Including XML in Designer applications

Extensible Markup Language (XML) is a standard for creating markup languages that describe the structure and meaning of data in a document. XML separates the content of a document from its presentation and provides a common format for transferring data across the World Wide Web (WWW) or company intranet. The result is a technology that makes data available regardless of the proprietary systems involved.

How XML works

XML isn't a markup language itself, but a set of rules that enables you to create tags as you need them. In XML, a document is broken into parts and each part is separate. The way a document looks is determined by a style sheet, the content of a document is contained in a separate file, and the definitions of the tags are stored in another file called a Document Type Definition (DTD). Using a common data format and separating data from its formatting and its tag definitions makes the data readily accessible and reusable. Data from one application can be used in another application by changing the DTD or style sheet. The style sheets currently being used for XML are Cascading Style Sheets (CSS) and Extensible Stylesheet Language Transformation (XSLT). CSS styles data directly on the client, while XSLT is used to transform XML data into HTML, or another form of XML.

XML also breaks the contents of a document down into its basic structural elements. For example, an online book catalog contains information about each book including the title, author, publisher's list price, retail price, sale price and ISBN number. With XML you can create a tag for the book itself, but you can also create tags that describe each of its sub elements so that it's possible to differentiate between data such as the publisher's list price, retail price and sale price. The ability to make this kind of distinction between elements in a document makes it possible for computers to process information more accurately with less human intervention.

Server-to-server applications where information is transferred from one system to another is just one way in which XML is making information processing more powerful. Using XML, applications can be developed that are fully automated. For example, a company has an application that employees use to update their own benefits information. Using a browser or the Notes® client, employees update their benefit selections at designated times during the year. When they have completed their changes, a server such as Domino® passes the employee's information in XML format to another server for processing. The second server runs a Java™ servlet to complete the transaction by interacting with a backend human resources application such as PeopleSoft. When the update is complete, the server notifies Domino that the employee's benefits reflect the new selections.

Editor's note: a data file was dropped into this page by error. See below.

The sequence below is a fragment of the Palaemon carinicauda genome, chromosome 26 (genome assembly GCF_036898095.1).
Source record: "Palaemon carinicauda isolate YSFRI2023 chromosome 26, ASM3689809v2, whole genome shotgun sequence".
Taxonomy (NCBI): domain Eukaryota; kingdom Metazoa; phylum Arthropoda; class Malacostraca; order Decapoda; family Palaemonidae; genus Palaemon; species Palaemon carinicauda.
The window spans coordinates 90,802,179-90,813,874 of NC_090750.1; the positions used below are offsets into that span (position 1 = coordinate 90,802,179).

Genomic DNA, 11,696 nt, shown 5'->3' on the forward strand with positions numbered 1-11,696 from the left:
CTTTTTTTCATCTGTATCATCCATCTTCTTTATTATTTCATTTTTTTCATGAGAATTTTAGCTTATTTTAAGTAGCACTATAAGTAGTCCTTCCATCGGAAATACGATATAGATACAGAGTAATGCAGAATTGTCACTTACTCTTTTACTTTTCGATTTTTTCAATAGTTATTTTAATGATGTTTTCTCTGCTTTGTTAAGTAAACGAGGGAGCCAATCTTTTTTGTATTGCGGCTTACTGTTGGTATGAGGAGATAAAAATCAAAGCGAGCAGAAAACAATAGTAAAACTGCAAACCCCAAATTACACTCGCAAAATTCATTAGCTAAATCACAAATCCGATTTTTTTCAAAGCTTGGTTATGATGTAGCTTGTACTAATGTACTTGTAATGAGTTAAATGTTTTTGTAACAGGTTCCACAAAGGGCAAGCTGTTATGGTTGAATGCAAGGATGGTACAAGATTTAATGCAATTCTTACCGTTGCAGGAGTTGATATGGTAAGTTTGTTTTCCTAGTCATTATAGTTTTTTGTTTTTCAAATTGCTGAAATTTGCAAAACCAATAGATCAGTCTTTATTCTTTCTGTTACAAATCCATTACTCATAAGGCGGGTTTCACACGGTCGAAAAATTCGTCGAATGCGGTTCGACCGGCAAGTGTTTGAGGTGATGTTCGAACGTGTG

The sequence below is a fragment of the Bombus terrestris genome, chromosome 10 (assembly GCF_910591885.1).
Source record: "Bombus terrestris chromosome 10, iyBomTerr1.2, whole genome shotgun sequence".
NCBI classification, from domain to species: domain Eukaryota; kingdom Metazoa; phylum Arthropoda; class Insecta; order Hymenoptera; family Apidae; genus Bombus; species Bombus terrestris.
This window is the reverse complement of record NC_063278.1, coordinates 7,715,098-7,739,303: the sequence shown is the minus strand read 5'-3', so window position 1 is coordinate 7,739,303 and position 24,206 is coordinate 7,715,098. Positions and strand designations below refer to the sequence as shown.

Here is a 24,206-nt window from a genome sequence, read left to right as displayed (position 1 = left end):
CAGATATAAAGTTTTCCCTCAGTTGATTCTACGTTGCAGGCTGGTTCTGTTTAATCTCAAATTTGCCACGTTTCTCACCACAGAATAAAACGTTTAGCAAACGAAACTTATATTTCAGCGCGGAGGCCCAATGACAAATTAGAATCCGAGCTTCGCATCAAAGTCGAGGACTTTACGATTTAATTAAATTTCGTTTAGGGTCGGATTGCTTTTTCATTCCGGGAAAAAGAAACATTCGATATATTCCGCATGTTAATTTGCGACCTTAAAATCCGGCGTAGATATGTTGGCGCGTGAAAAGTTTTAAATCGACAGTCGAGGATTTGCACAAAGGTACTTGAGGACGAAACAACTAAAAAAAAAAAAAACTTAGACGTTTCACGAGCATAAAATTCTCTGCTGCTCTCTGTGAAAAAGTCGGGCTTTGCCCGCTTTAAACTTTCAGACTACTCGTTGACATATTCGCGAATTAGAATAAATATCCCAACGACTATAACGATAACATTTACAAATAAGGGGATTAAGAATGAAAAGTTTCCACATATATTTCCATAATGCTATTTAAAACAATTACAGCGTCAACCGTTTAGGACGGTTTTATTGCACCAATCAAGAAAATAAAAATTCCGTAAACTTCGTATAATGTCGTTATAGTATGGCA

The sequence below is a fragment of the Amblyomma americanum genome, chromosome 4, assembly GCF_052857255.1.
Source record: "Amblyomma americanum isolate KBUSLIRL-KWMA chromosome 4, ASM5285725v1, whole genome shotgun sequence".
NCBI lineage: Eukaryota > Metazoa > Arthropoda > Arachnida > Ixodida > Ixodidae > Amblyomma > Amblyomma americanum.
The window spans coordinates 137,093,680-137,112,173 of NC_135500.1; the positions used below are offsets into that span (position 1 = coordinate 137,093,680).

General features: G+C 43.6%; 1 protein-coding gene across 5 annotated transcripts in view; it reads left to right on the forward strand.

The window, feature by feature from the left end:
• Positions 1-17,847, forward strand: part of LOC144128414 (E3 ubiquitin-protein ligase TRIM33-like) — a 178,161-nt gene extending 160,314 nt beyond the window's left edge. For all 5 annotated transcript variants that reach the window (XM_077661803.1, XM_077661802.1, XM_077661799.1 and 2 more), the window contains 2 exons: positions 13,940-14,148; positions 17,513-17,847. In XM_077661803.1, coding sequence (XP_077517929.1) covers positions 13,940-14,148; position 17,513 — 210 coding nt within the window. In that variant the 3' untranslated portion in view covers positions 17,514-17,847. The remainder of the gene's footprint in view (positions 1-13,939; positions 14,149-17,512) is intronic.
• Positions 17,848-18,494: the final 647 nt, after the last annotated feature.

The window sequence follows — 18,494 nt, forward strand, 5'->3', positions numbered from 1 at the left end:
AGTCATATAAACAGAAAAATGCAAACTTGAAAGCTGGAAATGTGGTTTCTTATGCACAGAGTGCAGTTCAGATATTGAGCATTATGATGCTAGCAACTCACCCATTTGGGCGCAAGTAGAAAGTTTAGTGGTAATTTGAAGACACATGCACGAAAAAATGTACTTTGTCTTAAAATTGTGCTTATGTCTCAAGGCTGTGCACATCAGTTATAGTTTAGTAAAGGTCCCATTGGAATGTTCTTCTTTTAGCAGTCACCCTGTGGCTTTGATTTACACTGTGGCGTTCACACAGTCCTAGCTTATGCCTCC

The advantages of XML

The excitement surrounding XML relates to the advantages of such a robust and flexible tool. Some of the advantages of XML are that it is:

  • Easy to use because it resembles HTML
  • Extensible, that is, you can define tags that describe your data
  • Nonproprietary
  • Perfect for large, complex documents

XML technology represents a capacity for sharing information that didn't exist before. Virtually any kind of data can be rendered in XML, encapsulated, moved across a network and processed automatically between servers. Domino provides a secure environment for developing the applications that make this kind of information sharing possible.

For information about creating XML applications, visit the web site at http://www.lotus.com/xml.

What is DXL?

DXL is Domino XML-- that is, Domino data expressed as XML according to the tag definitions in the Domino Document Type Definition (Domino DTD). DXL allows you to see all or part of a Domino application as XML, much as you might view the source HTML for a Web page. This lets you apply the advantages of the flexible XML environment to a Domino application.

For example, you can use the DXL Viewer utility to display one or more design elements as DXL or use the DXL Exporter utility to write that same information to a file. Once exported in this way it would be possible to integrate all or part of your application design into other XML-aware applications. But what if the other application has a different definition for elements like forms and views? That's where the DXL Transformer becomes useful. This utility can convert the DXL representation of Domino design elements into other XML formats using definitions in a stylesheet (XSL). Well-formed HTML qualifies as another XML format so the DXL transformer can function as a type of report writer by importing design elements as DXL documents, applying an XSL stylesheet to the design elements and reformatting the output as HTML. For instance, one of the sample stylesheets that ships with Domino Designer ('REPORT-AllLSinForm.xsl') searches for all the LotusScript® code contained in a form and presents it in an easy to read outline. For example, if you select the Memo form from the Notes mail template and apply the stylesheet "REPORT-AllLSinForms.xsl" your output will appear as follows:

DXL output report

Thus, if you need a particular design analysis not available via the standard Design Synopsis feature, you can design your own report by creating a new XSL stylesheet. The DXL utilities give you full control over both the content and format of the output document.

For more information on the Domino DTD, see the XML for Domino section of online help.